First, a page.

Nathan Hale Statue

This statue commemorates Captain Nathan Hale, the first well-known martyr of the American Revolution.

American spy Captain Nathan Hale became the first famous martyr of the American Revolution when he was captured and later executed by the British in 1776. At the gallows, Hale gained renown through his final words which appear around the circular base of the statue: "I only regret that I have but one life to lose for my country."

This life-sized standing bronze figure of Hale was bequeathed to the United States by George Dudley Seymour of New Haven, Connecticut. The sculpture shows Hale at the moment of his famous speech prior to his execution. He stands erect and proud with his feet and hands bound and a blindfold draped over his shoulders. The statue rests on a pedestal of granite about three feet high.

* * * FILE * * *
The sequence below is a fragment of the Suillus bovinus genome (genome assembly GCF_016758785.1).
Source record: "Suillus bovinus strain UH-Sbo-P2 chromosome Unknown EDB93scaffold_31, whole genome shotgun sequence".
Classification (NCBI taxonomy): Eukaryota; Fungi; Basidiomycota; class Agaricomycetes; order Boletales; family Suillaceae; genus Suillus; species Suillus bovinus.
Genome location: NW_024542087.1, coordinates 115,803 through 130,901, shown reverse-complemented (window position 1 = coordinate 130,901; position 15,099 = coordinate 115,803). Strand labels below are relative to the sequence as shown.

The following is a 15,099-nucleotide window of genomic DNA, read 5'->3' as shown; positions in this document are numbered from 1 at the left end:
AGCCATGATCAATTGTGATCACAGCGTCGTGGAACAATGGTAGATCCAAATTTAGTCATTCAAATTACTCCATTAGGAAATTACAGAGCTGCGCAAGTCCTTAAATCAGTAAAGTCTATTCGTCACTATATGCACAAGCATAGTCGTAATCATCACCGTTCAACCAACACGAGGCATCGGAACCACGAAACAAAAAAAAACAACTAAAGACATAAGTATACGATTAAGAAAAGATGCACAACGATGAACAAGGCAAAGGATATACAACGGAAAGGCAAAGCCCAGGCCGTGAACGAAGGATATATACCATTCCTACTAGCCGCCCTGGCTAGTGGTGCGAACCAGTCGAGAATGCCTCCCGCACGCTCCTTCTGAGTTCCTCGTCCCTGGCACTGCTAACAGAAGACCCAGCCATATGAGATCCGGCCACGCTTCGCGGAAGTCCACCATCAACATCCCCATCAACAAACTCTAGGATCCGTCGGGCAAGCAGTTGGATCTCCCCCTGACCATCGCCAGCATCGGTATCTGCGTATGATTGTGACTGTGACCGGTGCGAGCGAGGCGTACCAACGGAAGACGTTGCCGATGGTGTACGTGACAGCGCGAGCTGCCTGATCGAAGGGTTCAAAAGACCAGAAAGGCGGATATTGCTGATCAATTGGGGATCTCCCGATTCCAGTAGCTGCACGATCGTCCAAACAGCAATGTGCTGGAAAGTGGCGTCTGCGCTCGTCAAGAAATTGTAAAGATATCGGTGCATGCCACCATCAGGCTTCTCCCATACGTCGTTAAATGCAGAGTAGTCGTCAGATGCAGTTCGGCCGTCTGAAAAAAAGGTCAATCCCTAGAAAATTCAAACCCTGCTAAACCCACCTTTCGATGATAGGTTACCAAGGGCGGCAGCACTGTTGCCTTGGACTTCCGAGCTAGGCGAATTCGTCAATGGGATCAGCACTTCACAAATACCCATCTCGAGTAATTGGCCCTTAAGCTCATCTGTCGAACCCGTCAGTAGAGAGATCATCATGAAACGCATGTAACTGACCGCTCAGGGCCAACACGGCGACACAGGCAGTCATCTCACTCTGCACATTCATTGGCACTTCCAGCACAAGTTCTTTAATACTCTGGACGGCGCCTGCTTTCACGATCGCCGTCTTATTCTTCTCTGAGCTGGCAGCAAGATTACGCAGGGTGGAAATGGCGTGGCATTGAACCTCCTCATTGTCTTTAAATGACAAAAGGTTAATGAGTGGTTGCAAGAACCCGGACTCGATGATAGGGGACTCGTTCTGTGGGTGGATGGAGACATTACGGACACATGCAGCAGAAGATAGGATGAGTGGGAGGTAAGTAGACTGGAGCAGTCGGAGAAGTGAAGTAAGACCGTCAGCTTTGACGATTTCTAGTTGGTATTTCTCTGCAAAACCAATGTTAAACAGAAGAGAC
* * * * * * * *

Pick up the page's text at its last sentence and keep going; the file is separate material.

The statue was authorized by public law No. 683 by the 79th Congress on August 8, 1946. Prior to being moved to DC, the statue was formerly situated at Hale's birthplace in South Coventry, Connecticut. A replica of the figure is at Yale University. Designed by Bela Lyon Pratt around 1915, the statue is believed to have been cast in 1930. The statue is currently owned by the National Park Service. 

Part of American Revolution Statuary
DC Inventory: March 3, 1979
National Register: July 14, 1978
Within Federal Triangle Historic District and Pennsylvania Avenue National Historic Site



9th Street and Constitution Avenue, NW